Q&A With Dr. Mary Ann Gawelek, Lourdes University President

. December 1, 2016.

proud Ohioan, Dr. Mary Ann Gawelek, President of Lourdes University in Sylvania since June, 2016, received her Bachelor of Arts degree in psychology and sociology from the Franciscan University of Steubenville. She was awarded her Master of Education and Doctor of Education in counseling psychology degrees from Boston University.

Prior to becoming president of Lourdes University, Dr. Gawelek served as a graduate faculty member and academic administrator. With two decades of academic leadership experience at Seton Hall University, she has worked to change the face of higher education for the better.

Her expertise in working with traditional undergraduate and working adult students is guiding the Lourdes University community to strengthen its programs and delivery formats.

Where do you call home? I still refer to Cleveland as home. It is where I was born and lived until college.  Having spent 20 years in Boston and the Pittsburgh area leaves me with a deep appreciation for both towns.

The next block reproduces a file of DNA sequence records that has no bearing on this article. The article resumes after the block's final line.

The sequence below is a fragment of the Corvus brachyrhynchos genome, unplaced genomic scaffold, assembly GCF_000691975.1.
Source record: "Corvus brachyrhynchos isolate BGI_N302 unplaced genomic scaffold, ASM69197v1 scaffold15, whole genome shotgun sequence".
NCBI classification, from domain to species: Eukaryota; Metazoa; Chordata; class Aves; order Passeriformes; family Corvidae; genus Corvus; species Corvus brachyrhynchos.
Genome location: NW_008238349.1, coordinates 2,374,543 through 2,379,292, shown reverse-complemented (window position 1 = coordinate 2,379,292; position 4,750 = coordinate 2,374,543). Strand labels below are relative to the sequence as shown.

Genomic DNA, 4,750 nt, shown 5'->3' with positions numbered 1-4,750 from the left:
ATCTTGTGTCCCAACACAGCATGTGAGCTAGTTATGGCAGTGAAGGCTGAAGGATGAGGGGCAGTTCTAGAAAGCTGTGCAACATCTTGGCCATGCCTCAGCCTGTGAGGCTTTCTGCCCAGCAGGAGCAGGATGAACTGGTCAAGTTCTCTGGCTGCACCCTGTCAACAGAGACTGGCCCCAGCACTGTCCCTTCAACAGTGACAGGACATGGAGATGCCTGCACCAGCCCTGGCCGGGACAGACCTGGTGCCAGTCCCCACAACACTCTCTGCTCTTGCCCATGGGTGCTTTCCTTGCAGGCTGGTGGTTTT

What was your first job? I worked at a recreation center as a foot checker (oh my) and later as a lifeguard.

What health or lifestyle tips do you support? I believe in reflection, reading and swimming.

Your biggest self-indulgence? I am a spa woman– I always enjoy a good massage, facial, manicure and pedicure.

Favorite book? I love Elizabeth George mysteries.

I have always wanted to …? visit Australia.

What trait do you admire in others? Honesty and forthrightness.

Words you live by? Treat people with love and respect and life will be good.

Your proudest accomplishment? Having a loving family.


Fashions For That First Date

Think simple.

Be Smart About Dating Over 50

Money issues are important.

Dating over 50

What’s a woman to do?

Opiods: Testing for addiction

In America, 75 percent of heroin addicts got their start with a prescription opiate. Opioids are the primary cause of overdose deaths in the United States, according to the Centers for Disease Control and Prevention (CDC). According to the American Society of Addiction Medicine there were, “20,101 overdose deaths related to prescription pain relievers, and